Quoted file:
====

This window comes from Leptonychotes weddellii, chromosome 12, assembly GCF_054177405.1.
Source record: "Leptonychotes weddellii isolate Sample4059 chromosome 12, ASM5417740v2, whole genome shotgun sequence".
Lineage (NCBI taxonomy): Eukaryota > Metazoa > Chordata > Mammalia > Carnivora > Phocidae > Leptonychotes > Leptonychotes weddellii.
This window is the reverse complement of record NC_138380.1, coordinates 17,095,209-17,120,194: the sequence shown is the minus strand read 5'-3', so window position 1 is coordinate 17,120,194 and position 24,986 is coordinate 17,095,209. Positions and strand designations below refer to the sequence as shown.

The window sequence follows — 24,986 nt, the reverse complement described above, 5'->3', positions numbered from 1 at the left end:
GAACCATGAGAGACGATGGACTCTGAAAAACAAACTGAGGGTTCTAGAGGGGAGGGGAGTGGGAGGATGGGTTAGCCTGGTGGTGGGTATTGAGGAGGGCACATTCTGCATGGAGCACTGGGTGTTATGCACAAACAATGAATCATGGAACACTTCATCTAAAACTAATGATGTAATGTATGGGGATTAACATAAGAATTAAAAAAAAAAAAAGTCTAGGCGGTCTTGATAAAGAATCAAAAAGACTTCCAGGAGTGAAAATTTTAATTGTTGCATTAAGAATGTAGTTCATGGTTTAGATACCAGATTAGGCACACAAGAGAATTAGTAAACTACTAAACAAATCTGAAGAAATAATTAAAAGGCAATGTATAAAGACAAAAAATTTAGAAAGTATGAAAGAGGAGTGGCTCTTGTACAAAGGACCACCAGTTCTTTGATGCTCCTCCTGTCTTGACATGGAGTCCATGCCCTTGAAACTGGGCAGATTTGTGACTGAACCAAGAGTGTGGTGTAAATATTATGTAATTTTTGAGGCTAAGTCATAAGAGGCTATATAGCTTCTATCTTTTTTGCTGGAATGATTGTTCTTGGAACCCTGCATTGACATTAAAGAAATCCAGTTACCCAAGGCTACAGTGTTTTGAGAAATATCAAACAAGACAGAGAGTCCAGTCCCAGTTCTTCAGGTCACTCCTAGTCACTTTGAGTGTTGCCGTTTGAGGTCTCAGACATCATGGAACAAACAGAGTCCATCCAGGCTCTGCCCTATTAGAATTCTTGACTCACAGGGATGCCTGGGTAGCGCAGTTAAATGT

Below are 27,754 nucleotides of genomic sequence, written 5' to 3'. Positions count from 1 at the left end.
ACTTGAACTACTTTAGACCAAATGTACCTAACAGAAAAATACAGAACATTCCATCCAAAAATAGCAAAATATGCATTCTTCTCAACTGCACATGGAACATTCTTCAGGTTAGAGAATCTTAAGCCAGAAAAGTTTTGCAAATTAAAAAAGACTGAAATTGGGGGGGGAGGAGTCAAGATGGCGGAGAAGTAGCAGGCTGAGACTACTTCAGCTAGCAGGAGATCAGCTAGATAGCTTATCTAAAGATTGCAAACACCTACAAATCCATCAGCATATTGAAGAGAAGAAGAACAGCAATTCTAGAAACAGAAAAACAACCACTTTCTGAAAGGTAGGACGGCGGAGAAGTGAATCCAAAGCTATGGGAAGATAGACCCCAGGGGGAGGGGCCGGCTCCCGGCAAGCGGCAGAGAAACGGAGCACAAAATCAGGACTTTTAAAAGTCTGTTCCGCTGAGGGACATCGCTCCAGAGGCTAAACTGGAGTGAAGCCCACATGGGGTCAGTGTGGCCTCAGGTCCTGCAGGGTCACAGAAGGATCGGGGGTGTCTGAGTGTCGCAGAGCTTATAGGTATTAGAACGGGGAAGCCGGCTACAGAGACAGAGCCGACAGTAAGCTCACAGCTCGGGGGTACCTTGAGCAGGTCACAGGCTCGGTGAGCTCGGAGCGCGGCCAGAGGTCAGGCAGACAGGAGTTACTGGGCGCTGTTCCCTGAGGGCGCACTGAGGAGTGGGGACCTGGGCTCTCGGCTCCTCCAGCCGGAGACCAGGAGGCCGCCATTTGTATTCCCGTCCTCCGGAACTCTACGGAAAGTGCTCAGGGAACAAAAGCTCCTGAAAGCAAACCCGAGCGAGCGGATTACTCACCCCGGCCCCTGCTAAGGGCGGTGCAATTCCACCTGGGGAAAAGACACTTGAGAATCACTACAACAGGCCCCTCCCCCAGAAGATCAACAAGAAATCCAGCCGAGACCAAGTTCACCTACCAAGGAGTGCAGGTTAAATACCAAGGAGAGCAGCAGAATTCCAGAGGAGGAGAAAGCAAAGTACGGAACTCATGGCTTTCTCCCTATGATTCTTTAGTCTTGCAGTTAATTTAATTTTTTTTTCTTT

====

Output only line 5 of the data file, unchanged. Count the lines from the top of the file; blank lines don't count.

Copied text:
The window sequence follows — 24,986 nt, the reverse complement described above, 5'->3', positions numbered from 1 at the left end: